Chatterjee talks about how Washbrook’s revisionist attempts to recover Indian history for India, by ‘tracing the continuities from precolonial to early colonial processes’ (30) actually in fact serves to exculpate Britain (and France as well, I would add, to a small extent) from their responsibilities as ex-colonisers of India, because the ‘new’ history would see colonialism as resulting from processes that were happening in India already, before the British (and French) came to power.
She suggests that Washbrook inevitably does this this by writing from within the same discursive conditions, in that he does not question the concept of ‘capitalism’ — in her words, ‘assuming the universality of the categories of political economy’ (33) — because his argument depends on fundamentals of western social science.
While I do agree with her, I also think that this is a conundrum that might be impossible to get out of. After all, ‘discursive conditions’ can be interpreted very broadly, and Chatterjee herself is writing, I would suggest, as a social scientist, be it as historian or political scientist. Certainly if she is to be a ‘postcolonial writer’ she cannot escape the postcolonial bind that she claims Washbrook to be bound by. In addition, is she not writing in English?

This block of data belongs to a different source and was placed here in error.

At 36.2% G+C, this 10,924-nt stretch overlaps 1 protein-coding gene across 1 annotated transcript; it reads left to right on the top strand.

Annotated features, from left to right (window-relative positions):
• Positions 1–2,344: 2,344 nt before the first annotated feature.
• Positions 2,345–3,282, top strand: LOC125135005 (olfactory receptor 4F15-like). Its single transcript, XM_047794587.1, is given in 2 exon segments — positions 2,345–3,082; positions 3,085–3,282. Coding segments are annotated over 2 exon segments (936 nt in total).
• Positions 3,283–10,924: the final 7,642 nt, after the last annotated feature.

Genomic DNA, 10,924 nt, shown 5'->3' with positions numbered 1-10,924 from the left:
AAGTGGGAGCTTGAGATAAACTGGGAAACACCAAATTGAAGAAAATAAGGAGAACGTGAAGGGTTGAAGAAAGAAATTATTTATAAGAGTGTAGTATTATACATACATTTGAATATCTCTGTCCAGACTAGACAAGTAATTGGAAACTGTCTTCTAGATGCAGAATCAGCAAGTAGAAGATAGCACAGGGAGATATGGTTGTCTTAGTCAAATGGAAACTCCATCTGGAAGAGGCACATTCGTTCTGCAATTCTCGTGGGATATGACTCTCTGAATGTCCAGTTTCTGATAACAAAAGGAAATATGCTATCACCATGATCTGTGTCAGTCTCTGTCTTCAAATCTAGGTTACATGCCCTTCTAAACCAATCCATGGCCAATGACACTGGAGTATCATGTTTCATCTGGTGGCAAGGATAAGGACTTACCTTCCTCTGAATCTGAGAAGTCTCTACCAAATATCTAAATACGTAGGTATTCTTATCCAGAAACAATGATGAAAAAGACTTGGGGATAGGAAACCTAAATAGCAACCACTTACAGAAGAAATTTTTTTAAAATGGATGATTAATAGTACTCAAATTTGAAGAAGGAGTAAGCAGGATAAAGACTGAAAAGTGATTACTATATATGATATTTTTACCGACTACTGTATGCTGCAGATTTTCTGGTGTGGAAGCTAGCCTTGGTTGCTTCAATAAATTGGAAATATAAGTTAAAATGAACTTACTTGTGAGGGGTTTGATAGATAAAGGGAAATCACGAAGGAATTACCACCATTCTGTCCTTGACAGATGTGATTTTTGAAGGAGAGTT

I agree that Washbrook’s usage of ‘capitalism’ needs to be qualified and critiqued. But I also think that perhaps Washbrook’s attempts is about recovering a denied history, which is itself an endeavour that has greater significance than the actual content of that new history — it signposts to us the futility of writing that which is lost using the tools of the ex-oppressor. Maybe the subaltern (Indian history) cannot be spoken for.